How to cut your own hair at home – the guide to getting it right

Don't fret, it doesn't involve a bowl

Woman cutting her own hair - how to cut your own hair
(Image credit: Getty Images)

No, it doesn't involve a bowl

We'd never advise learning how to cut your own hair instead of making an appointment with your hairdresser. There's just no comparison.

But obviously over the past twelve months, we've had to take matters into our own hands (some of you have even been brave enough to learn how to dye your own hair). Now that salons are back open, we have access to the professionals again, but most salons are booked up for months (can you blame them?). So even though you might have managed to get an appointment booked in, it may not be for a while. There may come a time when you get desperate for a trim.

'I would never recommend cutting your own hair or fringe – regular Hare and Bone clients can receive complimentary fringe trims at our salon, which takes seconds!' says Sam Burnett, owner and Creative Director of Hare and Bone.

'[But] if it’s an emergency and you decide to trim your own fringe, make sure the hair is clean and dried in its natural texture and then, using good quality hairdressing scissors, trim with the points of the scissors, holding them at a parallel angle to the direction of the hair flow.'

With those tips in mind, follow the below step-by-step guides from hairstylist Lee Stafford to get DIY haircutting right.

How to cut your own hair shorter

As this is a dry cut, there's no need to wash your hair before you start. You must, however, ensure your hair is really smooth, especially if you have naturally frizzy hair because it can make the cut uneven.

Step 1: Tip your head upside down, brush your hair forward and gather it into a nice tight, smooth, secure ponytail that sits on your hairline in the centre of your forehead.

Step 2: Take a comb and measure from your hairline where you want your first layer to sit – this could be just below the cheekbones or the bottom of your chin, it's up to you.

Step 3: Hold your ponytail firmly, then take your hairdressing scissors and cut the hair in a straight line at the length you measured with the comb.

Step 4: Now that you have cut any excess length off, you need to tip your head forward slightly and put the comb behind your hair.

Step 5: Hold your scissors pointing directly into the end of the pony tail and chip into the blunt ends. This will help give the hair a softer appearance and get rid of that blunt look. When you can’t see any more hard edges you know it’s time to stop.

Step 6: Pull off the hair band and shake your hair so it falls into place and style it as desired.

Beauty Drawer

How to cut your own hair into a bob or lob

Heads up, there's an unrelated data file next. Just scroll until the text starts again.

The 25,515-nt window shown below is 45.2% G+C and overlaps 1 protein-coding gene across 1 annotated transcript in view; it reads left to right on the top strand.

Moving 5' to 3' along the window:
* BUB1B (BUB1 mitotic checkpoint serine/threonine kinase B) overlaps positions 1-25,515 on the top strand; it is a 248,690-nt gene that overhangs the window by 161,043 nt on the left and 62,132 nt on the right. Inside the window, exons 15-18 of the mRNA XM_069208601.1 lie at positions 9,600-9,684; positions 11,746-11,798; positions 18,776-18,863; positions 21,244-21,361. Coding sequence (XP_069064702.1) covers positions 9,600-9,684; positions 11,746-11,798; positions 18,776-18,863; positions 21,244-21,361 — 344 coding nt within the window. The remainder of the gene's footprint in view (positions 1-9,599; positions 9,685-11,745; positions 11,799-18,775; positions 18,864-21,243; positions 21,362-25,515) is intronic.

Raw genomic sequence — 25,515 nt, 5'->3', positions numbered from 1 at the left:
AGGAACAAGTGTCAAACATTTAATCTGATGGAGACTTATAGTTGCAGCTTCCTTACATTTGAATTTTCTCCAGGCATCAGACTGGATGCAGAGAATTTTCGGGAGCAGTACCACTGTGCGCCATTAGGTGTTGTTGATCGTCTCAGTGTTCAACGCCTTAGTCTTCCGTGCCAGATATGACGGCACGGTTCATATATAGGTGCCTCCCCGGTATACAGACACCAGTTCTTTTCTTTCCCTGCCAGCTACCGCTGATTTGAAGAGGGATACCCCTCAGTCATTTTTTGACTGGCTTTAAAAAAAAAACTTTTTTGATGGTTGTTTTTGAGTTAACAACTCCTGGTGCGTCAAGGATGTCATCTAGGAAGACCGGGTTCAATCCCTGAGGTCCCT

Step 1: Start by pulling your hair into a clean and neat ponytail at the back of your head, it needs to sit as tight as you can get it at the bottom of your hair line, right in the centre.

Step 2: Take your hairdressing scissors and cut straight across your ponytail, underneath the bobble. This will result in your hair dropping just on top of your shoulders. If you need to, you can look in a mirror and see where your hair will sit before cutting it.

Step 3: Your hair will now fall into a choppy, graduated bob hairstyle or lob hairstyle, but can be a little blunt for some people.

Step 4: If you prefer something slightly softer then tip your head upside down so you are looking at the floor. Gently chip into the ends of your hair, holding your scissors at a 90 degree angle. This will create a softer, diffused line.

Step 5: Tip your head back over, shake it out and wear it poker straight or add some waves for movement.

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How to trim your own fringe

Step 1: Firstly, section your hair (so you don't include any hair your don't want in your fringe) and pin it back away from your face.

Step 2: Then, using hairdressing scissors – this is really important, as you will not be able to achieve the same look with household scissors, it will end up a mess – hold them at a 90 degree angle and gently chip into your existing fringe. This will thin out the hair, resulting in a light weight, natural fringe.

Step 3: Avoid cutting straight across your face because this will create a very blunt fringe, which can be difficult to correct later.

If these step-by-steps aren't doing it for you, why not follow along with Senior Beauty Editor, Katie Thomas, and Session Stylist Syd Hayes. They teach us how to cut your own hair. 

Katie Thomas

Katie Thomas is the Senior Beauty Editor at Marie Claire UK. With over 10 years of experience on women's luxury lifestyle titles, she covers everything from the best beauty looks from the red carpet and stand out trends from the catwalk, to colonic irrigation and to the best mascaras on the market. She started her career on fashion desks across the industry - from The Telegraph to Brides - but found her calling in the Tatler beauty department. From there she moved to Instyle, before joining the Marie Claire digital team in 2018. She’s made it her own personal mission to find the best concealer in the world to cover her tenacious dark circles. She’s obsessed with skincare that makes her skin bouncy and glowy, low-maintenance hair that doesn’t require brushing and a cracking good manicure. Oh and she wears more jewellery than the Queen.